NC’s Year of the Pirates to End in High Drama

RALEIGH, N.C. — With a love of landmark anniversaries that matches their passion for pirates, travelers have marked North Carolina with an “X” for the 300th anniversary of Blackbeard’s death at Ocracoke and Stede Bonnet’s surrender at Southport. To close the tricentennial observance, three high-energy events unfold in the spots where the pirates left their mark: Blackbeard 300 (Oct. 19-20 in Bath), Blackbeard’s Pirate Jamboree (Oct. 25-28 at Ocracoke) and the Stede Bonnet Regatta (Nov. 3 in Southport).

“Even Shakespeare would have been challenged to write a more compelling climax to the actual history of Blackbeard and Bonnet,” said Wit Tuttell, executive director of Visit North Carolina. “The host destinations rise to the occasion with these stellar events, which are a tribute to their resilience in the aftermath of Hurricane Florence. We pirate fans can only be grateful.”

Blackbeard and Bonnet arrived at Beaufort Inlet in June 1718. In what some might see as an omen, the mighty 40-gun flagship, the Queen Anne’s Revenge, ran aground in the shoals. Here’s a look at the broad strokes of history and the resulting commemorations.


What happened here: Bonnet and Blackbeard traveled separately to the colony’s nominal capital to obtain pardons from Gov. Charles Eden. Bonnet departed while Blackbeard and his closest mates assumed a peculiar place in the society; the ill-famed captain even took a local girl to wife. Yet hearing the call of the sea, they sailed to Ocracoke on the Spanish sloop Adventure. October 1718 found them encamped and hosting pirate pals who arrived with rum and women.

Blackbeard 300: Pirate aficionados who want a deeper look at what happened can enlarge their view on Oct. 18. At 2 p.m., Superior Court Judge J. Carlton Cole will preside over a mock hearing to reconsider the pirates’ guilt, and the evening’s lively presentations will reveal details about the man known as Blackbeard. On Oct. 19, the walkable village of Bath will host festivities that include an epic sea battle, a pirate encampment, demonstrations of pirate skills, a costume contest, and an attempt to set a world record for the largest gathering of Blackbeards. The event will make history of its own with a presentation of descendants of pirates, Colonial officials, Royal Navy officers and other participants in Blackbeard’s story.


What happened here: This remote Outer Banks island made a convenient place for Blackbeard and his trusted crew to drop anchor. After reports of renewed plundering reached him in Williamsburg, Lt. Gov Alexander Spotswood dispatched Lt. Robert Maynard to put the pirate out of action. The morning of Nov. 22, 1718, Maynard and Blackbeard engaged in a battle of seamanship and firepower. Thinking he’d won, Blackbeard boarded Maynard’s vessel, and to his surprise, Navy crewmen swarmed from below deck. In the close fighting that followed, Blackbeard was repeatedly slashed and shot five times (by Maynard’s count) before dying. His head was severed and mounted on the bowsprit for the victors’ return to Virginia.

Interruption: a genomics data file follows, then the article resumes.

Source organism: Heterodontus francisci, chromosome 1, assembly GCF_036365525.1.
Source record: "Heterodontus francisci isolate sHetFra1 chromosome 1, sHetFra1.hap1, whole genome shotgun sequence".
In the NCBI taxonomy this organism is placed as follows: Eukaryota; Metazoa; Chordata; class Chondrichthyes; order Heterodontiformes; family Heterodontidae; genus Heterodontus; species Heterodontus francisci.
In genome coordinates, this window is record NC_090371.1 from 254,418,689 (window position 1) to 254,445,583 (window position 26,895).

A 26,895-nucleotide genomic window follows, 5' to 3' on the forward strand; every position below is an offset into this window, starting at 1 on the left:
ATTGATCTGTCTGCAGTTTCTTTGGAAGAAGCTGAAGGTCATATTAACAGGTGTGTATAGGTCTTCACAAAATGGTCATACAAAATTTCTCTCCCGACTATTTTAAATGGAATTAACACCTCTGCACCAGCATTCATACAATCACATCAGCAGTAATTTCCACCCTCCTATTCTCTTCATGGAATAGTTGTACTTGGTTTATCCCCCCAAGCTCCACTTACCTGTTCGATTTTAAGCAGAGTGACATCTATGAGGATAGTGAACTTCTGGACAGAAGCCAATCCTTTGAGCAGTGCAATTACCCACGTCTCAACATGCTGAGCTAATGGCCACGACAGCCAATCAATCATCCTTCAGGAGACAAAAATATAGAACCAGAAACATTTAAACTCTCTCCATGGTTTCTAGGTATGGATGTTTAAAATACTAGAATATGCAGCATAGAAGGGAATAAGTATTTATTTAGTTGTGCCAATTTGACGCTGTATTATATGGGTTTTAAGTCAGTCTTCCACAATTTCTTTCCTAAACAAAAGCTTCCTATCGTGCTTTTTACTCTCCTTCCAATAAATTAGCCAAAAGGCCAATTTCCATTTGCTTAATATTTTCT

Blackbeard’s Pirate Jamboree: From the Oct. 25 warmup with music and rum to the Oct. 28 memorial service for those killed in the Battle of Ocracoke, travelers have continuous chances to party, parlay and learn. Highlights include a re-enactment of the final battle, performances of the musical “A Tale of Blackbeard,” an encampment (which itself will be invaded), drills and demonstrations, music and magic shows. Travelers can raise a toast to history with beer from the resident 1718 Brewing and a special edition Kill Devil Rum from Outer Banks Distilling (see more ways to drink like a pirate at


What happened here: Stede Bonnet, a novice known as the “Gentleman Pirate,” joined up with the wiser and wilier Blackbeard in 1717. In spring 1718, their three-ship flotilla headed north from the Florida coast, held passengers for ransom in a blockade of Charleston, S.C., then made their way to North Carolina. When the Queen Anne’s Revenge ran aground, Bonnet left for Bath on his own sloop while Blackbeard plundered the QAR. Wiser and seaworthier, Bonnet earned a reputation as a pirate to be feared. By August his ship needed extensive repairs, and he took sanctuary on a Cape Fear River estuary near modern-day Southport. That’s where Col. William Rhett, dispatched by South Carolina Gov. Robert Johnson found Bonnet, whose crew insisted on surrender after a bloody battle. Taken to Charleston for trial, Bonnet escaped but was quickly recaptured and convicted. He was hanged on Dec. 10.

Stede Bonnet Regatta: Hurricane Florence forced cancellation of Southport’s 300th anniversary event in September, but the 25th annual running of the Stede Bonnet Regatta and post-event festivities are set to go on as planned. The race comes with rules, but the only one that matters to spectators is the one that requires captain and crew to sail in costume. The American Fish Company pier marks the starting and finish line for the race in the Southport-Bald Head Island vicinity. The after-party begins at 5 p.m. at the Provision Company.

Find more events from the coast and across North Carolina at



Eleanor Talley, Suzanne Brown and Hayes Norton
The Visit NC Public Relations Staff, 919-703-5351

Suzanne Brown
Media Relations Manager
Veda Gilbert
Public Relations Manager
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